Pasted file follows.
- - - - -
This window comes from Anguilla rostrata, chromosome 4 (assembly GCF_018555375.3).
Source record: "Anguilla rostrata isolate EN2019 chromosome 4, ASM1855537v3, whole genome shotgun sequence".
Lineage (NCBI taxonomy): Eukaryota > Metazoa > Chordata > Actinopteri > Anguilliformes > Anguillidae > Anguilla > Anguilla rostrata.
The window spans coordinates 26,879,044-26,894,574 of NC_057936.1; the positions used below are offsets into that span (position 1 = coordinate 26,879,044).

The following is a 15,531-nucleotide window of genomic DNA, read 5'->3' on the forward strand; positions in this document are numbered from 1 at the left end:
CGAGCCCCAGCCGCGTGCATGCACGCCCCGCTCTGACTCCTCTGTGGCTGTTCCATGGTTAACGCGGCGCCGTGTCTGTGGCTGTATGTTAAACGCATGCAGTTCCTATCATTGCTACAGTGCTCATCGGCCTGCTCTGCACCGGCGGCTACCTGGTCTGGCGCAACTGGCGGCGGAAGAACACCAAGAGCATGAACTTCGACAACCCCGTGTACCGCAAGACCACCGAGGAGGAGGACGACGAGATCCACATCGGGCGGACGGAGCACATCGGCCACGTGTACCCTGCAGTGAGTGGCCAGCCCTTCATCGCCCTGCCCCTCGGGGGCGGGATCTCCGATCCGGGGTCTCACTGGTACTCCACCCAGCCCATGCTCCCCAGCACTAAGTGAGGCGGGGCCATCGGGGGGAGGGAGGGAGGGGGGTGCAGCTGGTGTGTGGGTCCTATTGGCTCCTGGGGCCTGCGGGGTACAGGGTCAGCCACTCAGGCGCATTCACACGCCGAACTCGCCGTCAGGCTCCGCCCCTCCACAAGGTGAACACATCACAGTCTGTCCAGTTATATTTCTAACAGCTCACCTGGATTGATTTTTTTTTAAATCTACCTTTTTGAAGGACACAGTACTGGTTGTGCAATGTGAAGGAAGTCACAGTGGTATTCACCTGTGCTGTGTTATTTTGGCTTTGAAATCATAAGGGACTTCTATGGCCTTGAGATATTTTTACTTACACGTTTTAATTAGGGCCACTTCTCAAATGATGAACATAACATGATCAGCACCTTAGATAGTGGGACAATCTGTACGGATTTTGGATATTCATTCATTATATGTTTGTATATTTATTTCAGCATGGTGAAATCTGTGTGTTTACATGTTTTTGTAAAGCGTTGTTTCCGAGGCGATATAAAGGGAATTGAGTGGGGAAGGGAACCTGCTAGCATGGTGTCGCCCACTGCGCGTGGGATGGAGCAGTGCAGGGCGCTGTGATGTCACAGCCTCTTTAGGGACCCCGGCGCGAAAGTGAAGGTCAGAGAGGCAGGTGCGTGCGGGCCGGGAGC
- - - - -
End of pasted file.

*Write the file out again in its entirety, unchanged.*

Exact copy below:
This window comes from Anguilla rostrata, chromosome 4 (assembly GCF_018555375.3).
Source record: "Anguilla rostrata isolate EN2019 chromosome 4, ASM1855537v3, whole genome shotgun sequence".
Lineage (NCBI taxonomy): Eukaryota > Metazoa > Chordata > Actinopteri > Anguilliformes > Anguillidae > Anguilla > Anguilla rostrata.
The window spans coordinates 26,879,044-26,894,574 of NC_057936.1; the positions used below are offsets into that span (position 1 = coordinate 26,879,044).

The following is a 15,531-nucleotide window of genomic DNA, read 5'->3' on the forward strand; positions in this document are numbered from 1 at the left end:
CGAGCCCCAGCCGCGTGCATGCACGCCCCGCTCTGACTCCTCTGTGGCTGTTCCATGGTTAACGCGGCGCCGTGTCTGTGGCTGTATGTTAAACGCATGCAGTTCCTATCATTGCTACAGTGCTCATCGGCCTGCTCTGCACCGGCGGCTACCTGGTCTGGCGCAACTGGCGGCGGAAGAACACCAAGAGCATGAACTTCGACAACCCCGTGTACCGCAAGACCACCGAGGAGGAGGACGACGAGATCCACATCGGGCGGACGGAGCACATCGGCCACGTGTACCCTGCAGTGAGTGGCCAGCCCTTCATCGCCCTGCCCCTCGGGGGCGGGATCTCCGATCCGGGGTCTCACTGGTACTCCACCCAGCCCATGCTCCCCAGCACTAAGTGAGGCGGGGCCATCGGGGGGAGGGAGGGAGGGGGGTGCAGCTGGTGTGTGGGTCCTATTGGCTCCTGGGGCCTGCGGGGTACAGGGTCAGCCACTCAGGCGCATTCACACGCCGAACTCGCCGTCAGGCTCCGCCCCTCCACAAGGTGAACACATCACAGTCTGTCCAGTTATATTTCTAACAGCTCACCTGGATTGATTTTTTTTTAAATCTACCTTTTTGAAGGACACAGTACTGGTTGTGCAATGTGAAGGAAGTCACAGTGGTATTCACCTGTGCTGTGTTATTTTGGCTTTGAAATCATAAGGGACTTCTATGGCCTTGAGATATTTTTACTTACACGTTTTAATTAGGGCCACTTCTCAAATGATGAACATAACATGATCAGCACCTTAGATAGTGGGACAATCTGTACGGATTTTGGATATTCATTCATTATATGTTTGTATATTTATTTCAGCATGGTGAAATCTGTGTGTTTACATGTTTTTGTAAAGCGTTGTTTCCGAGGCGATATAAAGGGAATTGAGTGGGGAAGGGAACCTGCTAGCATGGTGTCGCCCACTGCGCGTGGGATGGAGCAGTGCAGGGCGCTGTGATGTCACAGCCTCTTTAGGGACCCCGGCGCGAAAGTGAAGGTCAGAGAGGCAGGTGCGTGCGGGCCGGGAGC